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Ship of Gold in the Deep Blue Sea: The History and Discovery of the World's Richest Shipwreck
by Gary Kinder

Published: 2009-10-20
Paperback : 560 pages
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Originally published in 1998 and a best seller in its hardcover and paperback publications, Gary Kinder’s Ship of Gold in the Deep Blue Sea tells the story of the sinking of the SS Central America, a side-wheel steamer carrying nearly six hundred passengers returning from the California ...
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Introduction

Originally published in 1998 and a best seller in its hardcover and paperback publications, Gary Kinder’s Ship of Gold in the Deep Blue Sea tells the story of the sinking of the SS Central America, a side-wheel steamer carrying nearly six hundred passengers returning from the California Gold Rush, two hundred miles off the Carolina coast in September 1857. Over four hundred lives and twenty-one tons of California gold were lost. It was the worst peacetime disaster at sea in American history, a tragedy that remained lost in legend for over a century.

In the 1980s, a young engineer from Ohio set out to do what no one, not even the U.S. Navy, had been able to do: establish a working presence on the deep ocean floor and open it to science, archaeology, history, medicine, and recovery. The SS Central America became the target of his project. After years of intensive efforts, Tommy Thompson and the Columbus-America Discovery Group found the Central America in eight thousand feet of water, and in October 1989 they sailed into Norfolk with her recovered treasure: gold coins, bars, nuggets, and dust, plus steamer trunks filled with period clothes, newspapers, books, journals, and even an intact cigar sealed under water for 130 years. Life magazine called it ?the greatest treasure ever found.”

Gary Kinder tells an extraordinary tale of history, human drama, heroic rescue, scientific ingenuity, and individual courage. Ship of Gold in the Deep Blue Sea is a testament to the human will to triumph over adversity. It is also a great American adventure story of the opening of Earth’s last frontier.

Editorial Review

The facts speak for themselves. In 1857, the Central America, a sidewheel steamer ferrying passengers fresh from the gold rush of California to New York and laden with 21 tons of California gold, encountered a severe storm off the Carolina coast and sank, carrying more than 400 passengers and all her cargo down with her. She then sat for 132 years, 200 miles offshore and almost two miles below the ocean's surface--a depth at which she was assumed to be unrecoverable--until 1989, when a deep-water research vessel sailed into the harbor at Norfolk, Virginia, fat with salvaged gold coins and bullion estimated to be worth one billion dollars.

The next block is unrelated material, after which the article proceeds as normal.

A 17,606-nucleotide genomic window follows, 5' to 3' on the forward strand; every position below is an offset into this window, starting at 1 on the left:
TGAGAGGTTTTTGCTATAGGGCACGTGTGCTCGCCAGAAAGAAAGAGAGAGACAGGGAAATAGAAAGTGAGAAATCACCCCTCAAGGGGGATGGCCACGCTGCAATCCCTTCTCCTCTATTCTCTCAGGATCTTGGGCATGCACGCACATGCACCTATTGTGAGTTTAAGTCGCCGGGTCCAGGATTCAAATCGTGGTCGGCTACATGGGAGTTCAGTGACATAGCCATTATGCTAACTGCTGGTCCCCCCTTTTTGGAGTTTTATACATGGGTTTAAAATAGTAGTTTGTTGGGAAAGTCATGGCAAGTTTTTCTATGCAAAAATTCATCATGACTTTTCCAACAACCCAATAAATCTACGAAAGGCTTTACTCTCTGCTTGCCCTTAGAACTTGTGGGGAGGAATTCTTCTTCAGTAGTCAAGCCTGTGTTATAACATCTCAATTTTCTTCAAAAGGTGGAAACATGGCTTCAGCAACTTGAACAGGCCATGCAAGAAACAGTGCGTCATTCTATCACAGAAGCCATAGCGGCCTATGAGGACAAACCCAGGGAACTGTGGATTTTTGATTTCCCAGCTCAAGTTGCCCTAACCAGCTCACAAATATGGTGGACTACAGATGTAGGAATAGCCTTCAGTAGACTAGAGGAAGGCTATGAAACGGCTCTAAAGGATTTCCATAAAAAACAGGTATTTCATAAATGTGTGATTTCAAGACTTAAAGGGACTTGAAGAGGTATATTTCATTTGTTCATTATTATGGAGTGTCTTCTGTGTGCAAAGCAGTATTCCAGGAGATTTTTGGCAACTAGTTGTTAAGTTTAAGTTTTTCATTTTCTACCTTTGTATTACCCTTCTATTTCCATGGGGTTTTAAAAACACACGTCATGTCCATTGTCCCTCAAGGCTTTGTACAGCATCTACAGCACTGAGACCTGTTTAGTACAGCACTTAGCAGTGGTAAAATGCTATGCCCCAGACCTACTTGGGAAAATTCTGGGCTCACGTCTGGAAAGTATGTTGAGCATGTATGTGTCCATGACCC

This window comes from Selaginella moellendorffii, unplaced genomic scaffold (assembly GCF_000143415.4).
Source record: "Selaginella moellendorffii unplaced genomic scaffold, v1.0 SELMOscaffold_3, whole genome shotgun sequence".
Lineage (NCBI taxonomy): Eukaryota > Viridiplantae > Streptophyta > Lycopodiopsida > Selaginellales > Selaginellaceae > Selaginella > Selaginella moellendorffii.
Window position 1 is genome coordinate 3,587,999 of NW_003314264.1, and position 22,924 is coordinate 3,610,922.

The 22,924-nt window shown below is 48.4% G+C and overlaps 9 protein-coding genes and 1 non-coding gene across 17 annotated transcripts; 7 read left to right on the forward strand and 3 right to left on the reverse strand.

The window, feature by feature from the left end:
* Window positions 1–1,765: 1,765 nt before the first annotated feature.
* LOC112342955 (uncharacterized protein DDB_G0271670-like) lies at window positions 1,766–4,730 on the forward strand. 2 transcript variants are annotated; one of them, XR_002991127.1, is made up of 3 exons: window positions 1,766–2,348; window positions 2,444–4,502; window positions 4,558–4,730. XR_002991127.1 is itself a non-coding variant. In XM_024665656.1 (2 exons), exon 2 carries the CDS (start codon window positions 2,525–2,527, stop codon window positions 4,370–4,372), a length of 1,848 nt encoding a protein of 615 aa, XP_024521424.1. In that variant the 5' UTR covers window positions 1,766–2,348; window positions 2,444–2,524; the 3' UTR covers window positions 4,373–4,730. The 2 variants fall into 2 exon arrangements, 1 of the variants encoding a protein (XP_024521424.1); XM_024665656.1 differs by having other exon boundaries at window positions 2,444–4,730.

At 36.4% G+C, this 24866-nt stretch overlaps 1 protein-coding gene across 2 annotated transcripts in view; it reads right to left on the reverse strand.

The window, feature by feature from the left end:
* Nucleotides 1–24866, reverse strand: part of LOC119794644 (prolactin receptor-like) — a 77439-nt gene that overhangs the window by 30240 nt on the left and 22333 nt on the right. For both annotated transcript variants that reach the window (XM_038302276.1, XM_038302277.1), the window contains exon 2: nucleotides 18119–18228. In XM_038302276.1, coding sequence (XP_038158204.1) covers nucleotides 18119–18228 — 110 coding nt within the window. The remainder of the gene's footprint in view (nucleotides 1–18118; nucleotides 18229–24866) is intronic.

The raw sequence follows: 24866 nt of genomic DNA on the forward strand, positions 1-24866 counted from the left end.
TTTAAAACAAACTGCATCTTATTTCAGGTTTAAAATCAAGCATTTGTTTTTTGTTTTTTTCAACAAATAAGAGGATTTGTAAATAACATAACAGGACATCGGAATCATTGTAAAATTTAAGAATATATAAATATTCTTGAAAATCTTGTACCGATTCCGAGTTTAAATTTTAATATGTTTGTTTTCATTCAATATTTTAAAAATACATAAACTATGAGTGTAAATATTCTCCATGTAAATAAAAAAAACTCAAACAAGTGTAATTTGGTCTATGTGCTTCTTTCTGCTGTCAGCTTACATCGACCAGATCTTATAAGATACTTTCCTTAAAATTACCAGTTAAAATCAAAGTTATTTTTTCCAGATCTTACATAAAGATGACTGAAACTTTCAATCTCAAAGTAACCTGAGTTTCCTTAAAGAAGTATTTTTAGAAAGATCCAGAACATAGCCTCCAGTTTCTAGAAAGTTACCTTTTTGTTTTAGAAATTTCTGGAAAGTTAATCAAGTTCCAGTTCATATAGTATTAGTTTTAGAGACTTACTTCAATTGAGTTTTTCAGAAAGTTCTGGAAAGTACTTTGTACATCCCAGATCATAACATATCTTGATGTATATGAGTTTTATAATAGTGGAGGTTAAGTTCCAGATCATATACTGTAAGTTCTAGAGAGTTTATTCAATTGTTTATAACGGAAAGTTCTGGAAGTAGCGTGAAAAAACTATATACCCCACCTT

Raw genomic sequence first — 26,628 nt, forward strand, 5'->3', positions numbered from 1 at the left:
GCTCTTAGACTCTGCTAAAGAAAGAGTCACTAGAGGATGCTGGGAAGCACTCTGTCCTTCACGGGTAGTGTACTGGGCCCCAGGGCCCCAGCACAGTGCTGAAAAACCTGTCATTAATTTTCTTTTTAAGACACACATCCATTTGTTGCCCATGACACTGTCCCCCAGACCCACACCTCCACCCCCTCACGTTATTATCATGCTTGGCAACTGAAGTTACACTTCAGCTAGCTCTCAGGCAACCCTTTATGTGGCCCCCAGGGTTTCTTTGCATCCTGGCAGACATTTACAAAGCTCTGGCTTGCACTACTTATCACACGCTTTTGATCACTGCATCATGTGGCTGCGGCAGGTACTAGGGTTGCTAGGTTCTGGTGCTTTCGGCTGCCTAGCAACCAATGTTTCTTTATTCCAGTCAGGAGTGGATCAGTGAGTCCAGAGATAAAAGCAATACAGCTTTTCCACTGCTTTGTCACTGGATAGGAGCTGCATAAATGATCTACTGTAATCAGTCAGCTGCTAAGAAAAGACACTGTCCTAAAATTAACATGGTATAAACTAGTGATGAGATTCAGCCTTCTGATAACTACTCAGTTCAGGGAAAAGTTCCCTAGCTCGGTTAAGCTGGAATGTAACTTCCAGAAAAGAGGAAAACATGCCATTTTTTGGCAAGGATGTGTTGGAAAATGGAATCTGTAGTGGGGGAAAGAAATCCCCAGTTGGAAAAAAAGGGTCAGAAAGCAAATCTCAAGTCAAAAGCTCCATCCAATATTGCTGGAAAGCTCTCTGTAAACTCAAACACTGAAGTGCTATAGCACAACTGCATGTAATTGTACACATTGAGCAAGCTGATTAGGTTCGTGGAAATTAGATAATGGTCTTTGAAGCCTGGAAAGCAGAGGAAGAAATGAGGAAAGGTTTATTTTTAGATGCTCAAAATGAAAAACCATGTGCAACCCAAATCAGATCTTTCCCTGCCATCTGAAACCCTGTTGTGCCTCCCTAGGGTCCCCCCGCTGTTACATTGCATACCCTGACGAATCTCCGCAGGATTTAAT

Author Gary Kinder wisely lets the story of the Columbus-America Discovery Group, led by maverick scientist and entrepreneur Tommy Thompson, unfold without hyperbole. Kinder interweaves the tale of the Central America and her passengers and crew with Thompson's own story of growing up landlocked in Ohio, an irrepressible tinkerer and explorer even in his childhood days, and his progress to adulthood as a young man who always had "7 to 14" projects on the table or spinning in his head at any given moment. One of those projects would become the preposterous recovery of the stricken steamer, and the resourcefulness and later urgency with which the project would proceed is contrasted poignantly with the Central America's doomed battle in 1857 to stay afloat.

Thompson, who spent nearly a decade planning and organizing his recovery effort, emerges as one of the great unsung adventurers of these times (the technical innovations alone required for such a task produced a windfall for the scientific community and defined a new state of the art for deep-sea explorers and treasure hunters), and the story of the steamer's sinking is compelling enough to make any reader wonder why the Central America sinking isn't synonymous with shipwreck in this Titanic-happy age. --Tjames Madison

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by krilljack (see profile) 07/04/20

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